16 Common Garden Pests

You can identify pest damage in one of two ways: You see the insect or the damage it causes. Use chemical sprays only as a last resort. Where possible, try pest traps and barriers, biological controls and organic sprays first.
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Photo By: DK - How to Grow Practically Everything © 2010 Dorling Kindersley Limited

Photo By: DK - How to Grow Practically Everything © 2010 Dorling Kindersley Limited

Photo By: DK - How to Grow Practically Everything © 2010 Dorling Kindersley Limited

Photo By: DK - How to Grow Practically Everything © 2010 Dorling Kindersley Limited

Photo By: DK - How to Grow Practically Everything © 2010 Dorling Kindersley Limited

Photo By: DK - How to Grow Practically Everything © 2010 Dorling Kindersley Limited

Photo By: DK - How to Grow Practically Everything © 2010 Dorling Kindersley Limited

Photo By: DK - How to Grow Practically Everything © 2010 Dorling Kindersley Limited

Photo By: DK - How to Grow Practically Everything © 2010 Dorling Kindersley Limited

Photo By: DK - How to Grow Practically Everything © 2010 Dorling Kindersley Limited

Photo By: DK - How to Grow Practically Everything © 2010 Dorling Kindersley Limited

Photo By: DK - How to Grow Practically Everything © 2010 Dorling Kindersley Limited

Photo By: DK - How to Grow Practically Everything © 2010 Dorling Kindersley Limited

Photo By: DK - How to Grow Practically Everything © 2010 Dorling Kindersley Limited

Photo By: DK - How to Grow Practically Everything © 2010 Dorling Kindersley Limited

Photo By: DK - How to Grow Practically Everything © 2010 Dorling Kindersley Limited

Photo By: DK - How to Grow Practically Everything © 2010 Dorling Kindersley Limited

Photo By: DK - How to Grow Practically Everything © 2010 Dorling Kindersley Limited

Red Spider Mites

The tiny mites live under leaves and suck sap, causing yellow mottling. Fine webs are sometimes visible. Raise humidity and use a biological control under glass. Otherwise try organic sprays.

Gall Mites

These microscopic mites suck sap and cause abnormal growths. These include raised pimples or clumps of matted hairs on leaves, or enlarged buds. Most are harmless and can be tolerated.

Leaf Miner Damage

The larvae of various flies, moths, sawflies and beetles feed within the leaves, creating discolored blotches or surface trails. Most leaf miner damage is relatively harmless and can be left untreated.

Box Sucker

The wingless nymphs of box psyllids are covered in a waxy coat, and found inside the ball-shaped shoot tips in spring. Control the pest by cutting off affected growth; discard.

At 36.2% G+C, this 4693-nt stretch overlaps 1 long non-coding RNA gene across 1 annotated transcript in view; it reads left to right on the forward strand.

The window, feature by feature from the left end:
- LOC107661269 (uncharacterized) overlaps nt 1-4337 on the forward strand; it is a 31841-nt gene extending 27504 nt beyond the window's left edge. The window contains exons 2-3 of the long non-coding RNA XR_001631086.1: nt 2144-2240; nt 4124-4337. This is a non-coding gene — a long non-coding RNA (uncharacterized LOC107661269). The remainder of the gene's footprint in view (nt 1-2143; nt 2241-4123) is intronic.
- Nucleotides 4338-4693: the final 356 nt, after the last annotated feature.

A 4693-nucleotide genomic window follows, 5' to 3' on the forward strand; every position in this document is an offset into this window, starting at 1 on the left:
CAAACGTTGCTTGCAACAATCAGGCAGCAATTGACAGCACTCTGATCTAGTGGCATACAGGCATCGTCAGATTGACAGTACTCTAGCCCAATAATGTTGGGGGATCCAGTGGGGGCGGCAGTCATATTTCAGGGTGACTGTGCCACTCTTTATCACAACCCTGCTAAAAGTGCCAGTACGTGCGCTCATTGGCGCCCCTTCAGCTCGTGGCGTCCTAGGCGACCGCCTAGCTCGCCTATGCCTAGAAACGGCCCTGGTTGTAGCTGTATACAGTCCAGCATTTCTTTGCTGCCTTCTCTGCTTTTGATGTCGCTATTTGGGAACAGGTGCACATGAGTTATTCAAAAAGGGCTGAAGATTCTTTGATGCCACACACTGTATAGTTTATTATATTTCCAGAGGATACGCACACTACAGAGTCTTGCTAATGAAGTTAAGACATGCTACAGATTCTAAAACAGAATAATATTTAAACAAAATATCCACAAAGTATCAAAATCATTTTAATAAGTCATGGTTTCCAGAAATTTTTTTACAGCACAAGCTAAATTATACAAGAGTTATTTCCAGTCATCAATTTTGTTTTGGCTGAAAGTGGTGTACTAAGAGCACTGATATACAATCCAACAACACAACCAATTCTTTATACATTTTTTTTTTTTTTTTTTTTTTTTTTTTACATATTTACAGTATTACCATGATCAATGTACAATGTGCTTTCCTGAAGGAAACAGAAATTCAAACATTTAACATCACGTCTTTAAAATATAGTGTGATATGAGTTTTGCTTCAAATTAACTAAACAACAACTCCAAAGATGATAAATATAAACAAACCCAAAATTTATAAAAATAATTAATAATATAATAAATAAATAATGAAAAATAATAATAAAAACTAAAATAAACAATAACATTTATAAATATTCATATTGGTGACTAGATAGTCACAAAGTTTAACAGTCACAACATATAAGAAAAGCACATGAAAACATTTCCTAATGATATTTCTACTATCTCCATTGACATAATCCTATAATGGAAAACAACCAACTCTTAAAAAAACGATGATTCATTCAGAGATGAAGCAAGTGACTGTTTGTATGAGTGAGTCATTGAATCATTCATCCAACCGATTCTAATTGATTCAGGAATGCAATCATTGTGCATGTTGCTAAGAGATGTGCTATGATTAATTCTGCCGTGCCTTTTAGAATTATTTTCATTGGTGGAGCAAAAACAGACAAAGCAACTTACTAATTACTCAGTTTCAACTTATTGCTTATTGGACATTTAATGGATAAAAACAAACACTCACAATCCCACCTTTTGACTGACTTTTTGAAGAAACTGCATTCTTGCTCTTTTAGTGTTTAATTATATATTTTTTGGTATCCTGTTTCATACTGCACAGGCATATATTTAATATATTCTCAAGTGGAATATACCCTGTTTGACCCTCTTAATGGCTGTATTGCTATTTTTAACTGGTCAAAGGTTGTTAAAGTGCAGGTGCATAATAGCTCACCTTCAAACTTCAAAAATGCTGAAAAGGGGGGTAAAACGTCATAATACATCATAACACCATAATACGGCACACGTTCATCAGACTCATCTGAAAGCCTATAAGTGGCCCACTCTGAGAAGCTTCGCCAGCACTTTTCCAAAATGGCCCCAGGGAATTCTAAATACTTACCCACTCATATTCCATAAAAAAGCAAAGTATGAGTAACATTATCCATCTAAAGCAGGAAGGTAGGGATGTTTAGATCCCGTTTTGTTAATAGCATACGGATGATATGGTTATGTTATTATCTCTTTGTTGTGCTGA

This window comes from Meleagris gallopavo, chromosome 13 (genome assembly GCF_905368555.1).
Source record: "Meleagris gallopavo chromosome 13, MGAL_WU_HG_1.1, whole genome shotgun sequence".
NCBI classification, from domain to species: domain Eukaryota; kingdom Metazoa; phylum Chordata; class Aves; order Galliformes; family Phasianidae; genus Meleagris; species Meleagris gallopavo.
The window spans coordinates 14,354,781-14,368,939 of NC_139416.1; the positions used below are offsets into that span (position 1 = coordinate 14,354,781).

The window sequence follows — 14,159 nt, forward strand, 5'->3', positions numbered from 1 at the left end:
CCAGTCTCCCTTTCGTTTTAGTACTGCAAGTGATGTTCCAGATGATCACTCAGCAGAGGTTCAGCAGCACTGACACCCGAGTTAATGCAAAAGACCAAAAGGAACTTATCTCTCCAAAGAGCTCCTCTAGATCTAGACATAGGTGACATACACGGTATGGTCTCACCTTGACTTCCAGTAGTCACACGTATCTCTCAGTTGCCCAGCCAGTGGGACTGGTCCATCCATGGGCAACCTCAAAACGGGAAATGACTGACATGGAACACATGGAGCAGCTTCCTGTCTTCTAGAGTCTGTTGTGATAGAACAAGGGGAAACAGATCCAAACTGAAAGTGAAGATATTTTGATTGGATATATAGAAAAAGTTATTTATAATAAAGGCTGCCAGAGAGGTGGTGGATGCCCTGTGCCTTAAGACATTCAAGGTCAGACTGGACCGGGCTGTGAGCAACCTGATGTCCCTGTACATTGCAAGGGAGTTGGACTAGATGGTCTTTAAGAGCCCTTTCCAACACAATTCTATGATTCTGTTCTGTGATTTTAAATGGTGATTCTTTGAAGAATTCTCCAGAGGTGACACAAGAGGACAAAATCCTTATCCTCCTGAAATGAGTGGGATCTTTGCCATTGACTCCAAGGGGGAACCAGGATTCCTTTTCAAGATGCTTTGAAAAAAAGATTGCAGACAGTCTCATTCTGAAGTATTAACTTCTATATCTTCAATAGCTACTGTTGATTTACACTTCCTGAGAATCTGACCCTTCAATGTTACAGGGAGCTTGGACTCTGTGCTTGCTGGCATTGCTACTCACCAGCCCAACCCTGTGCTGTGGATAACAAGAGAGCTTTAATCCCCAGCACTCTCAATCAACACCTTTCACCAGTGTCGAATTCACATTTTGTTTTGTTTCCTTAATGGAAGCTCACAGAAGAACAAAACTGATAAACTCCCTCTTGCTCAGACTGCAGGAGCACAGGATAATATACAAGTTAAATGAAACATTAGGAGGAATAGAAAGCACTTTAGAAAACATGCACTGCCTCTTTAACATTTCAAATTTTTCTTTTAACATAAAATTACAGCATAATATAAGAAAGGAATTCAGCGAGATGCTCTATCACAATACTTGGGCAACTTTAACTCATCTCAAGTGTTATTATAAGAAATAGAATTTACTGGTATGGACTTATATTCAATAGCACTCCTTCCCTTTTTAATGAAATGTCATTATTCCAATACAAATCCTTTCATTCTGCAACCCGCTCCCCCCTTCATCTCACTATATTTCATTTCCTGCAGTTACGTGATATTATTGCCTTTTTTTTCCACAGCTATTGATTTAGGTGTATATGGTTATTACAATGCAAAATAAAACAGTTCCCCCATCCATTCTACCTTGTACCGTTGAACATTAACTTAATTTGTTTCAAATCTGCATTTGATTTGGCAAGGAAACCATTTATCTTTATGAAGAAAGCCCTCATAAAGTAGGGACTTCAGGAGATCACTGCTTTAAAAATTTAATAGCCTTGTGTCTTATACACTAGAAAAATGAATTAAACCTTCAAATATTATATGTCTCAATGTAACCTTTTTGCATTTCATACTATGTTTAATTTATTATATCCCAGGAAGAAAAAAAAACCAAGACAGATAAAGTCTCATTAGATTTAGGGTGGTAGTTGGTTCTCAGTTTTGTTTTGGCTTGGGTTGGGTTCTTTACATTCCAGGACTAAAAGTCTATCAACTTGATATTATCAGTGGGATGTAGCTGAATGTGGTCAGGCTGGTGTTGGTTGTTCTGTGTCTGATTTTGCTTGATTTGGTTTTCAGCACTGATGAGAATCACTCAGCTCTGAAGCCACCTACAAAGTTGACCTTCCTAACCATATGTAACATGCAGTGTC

Codling Moth

To avoid maggots in apples, spray emerging caterpillars twice using bifenthrin, starting in midsummer. Also hang pheromone traps in late spring to catch male moths and prevent them from mating.

Winter Moth

In spring, the leaves of fruit trees are webbed together and hide green caterpillars inside. Holes are visible when leaves expand. Apply sticky traps to capture adult moths.

Scale Insects

Tiny blister or shell-like bumps on leaf backs result in poor growth. Other symptoms are sticky excretions and sooty mold on evergreens. Wash off mold, and spray with horticultural oil.

Whitefly

Under glass, hang yellow sticky pads to trap the tiny white flying adults, which suck sap from plants; use a biological control (Encarsia wasp) on larvae or spray with organic chemical controls.

Viburnum Beetle

Both the adults and larvae eat holes in the leaves, mainly on Viburnum tinus and V. opulus; this can slow growth and looks unsightly. Spray badly affected plants in spring with bifenthrin or thiacloprid.

Thrip

This tiny black sap-sucker, known as "thunder fly," cause white patches on the petals and leaves of indoor plants, and also peas, leeks, onions and gladioli. Use biological controls.

Vine weevil Larvae

Small cream grubs with a brown head feed on plant roots, especially those growing in containers or with fleshy roots. This can cause plants to suddenly collapse.

Adult Vine Weevil

The adult beetle is nocturnal, flightless and makes notches in leaves. Use a biological control (nematodes).

Cabbage White Caterpillars

These voracious eaters decimate brassicas and nasturtiums. Rub off egg clusters and pick off any caterpillars you find.

Tomato Moth

The tomato moth damages fruits. Pick off any caterpillars you find.

Sawfly Larvae

The caterpillar-like larvae devour the foliage on plants such as roses, gooseberries and Solomon's seal.

Sawfly Damage

Leaf rolling is usually the first sign of sawflies. Pick caterpillars off by hand or spray with bifenthrin or pyrethrum.

Woolly Beech Aphid

Seen in early summer, these white fluffy aphids coat shoots and the undersides of leaves. They suck sap and excrete honeydew that supports black sooty mold.

Earwig

Mostly beneficial, earwigs are nocturnal and feed on dahlia, chrysanthemum and clematis flowers. Lure them into upturned flower pots filled with straw and release them elsewhere.